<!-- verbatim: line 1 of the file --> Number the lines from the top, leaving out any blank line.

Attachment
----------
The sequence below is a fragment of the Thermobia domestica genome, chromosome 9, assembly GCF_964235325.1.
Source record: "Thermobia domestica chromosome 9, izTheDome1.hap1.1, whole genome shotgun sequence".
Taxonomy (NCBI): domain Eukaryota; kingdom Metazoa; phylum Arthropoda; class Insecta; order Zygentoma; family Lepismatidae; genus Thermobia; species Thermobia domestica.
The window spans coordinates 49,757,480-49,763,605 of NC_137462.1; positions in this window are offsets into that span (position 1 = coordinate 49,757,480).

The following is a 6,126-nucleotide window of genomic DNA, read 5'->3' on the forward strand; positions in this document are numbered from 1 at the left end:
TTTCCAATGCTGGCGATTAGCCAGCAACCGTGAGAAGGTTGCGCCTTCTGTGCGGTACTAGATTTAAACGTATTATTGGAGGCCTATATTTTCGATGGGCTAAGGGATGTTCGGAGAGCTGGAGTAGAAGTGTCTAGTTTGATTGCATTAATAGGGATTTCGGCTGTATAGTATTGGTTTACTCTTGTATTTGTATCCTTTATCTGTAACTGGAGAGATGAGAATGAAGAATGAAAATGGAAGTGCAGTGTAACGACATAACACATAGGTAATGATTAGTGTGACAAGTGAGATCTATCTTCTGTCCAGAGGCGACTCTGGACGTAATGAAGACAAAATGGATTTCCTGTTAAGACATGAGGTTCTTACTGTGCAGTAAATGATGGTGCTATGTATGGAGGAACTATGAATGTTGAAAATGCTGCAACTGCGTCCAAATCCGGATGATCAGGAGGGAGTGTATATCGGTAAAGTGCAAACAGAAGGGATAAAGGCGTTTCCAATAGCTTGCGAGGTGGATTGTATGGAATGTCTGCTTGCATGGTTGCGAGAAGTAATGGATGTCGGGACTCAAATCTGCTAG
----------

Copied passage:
The sequence below is a fragment of the Thermobia domestica genome, chromosome 9, assembly GCF_964235325.1.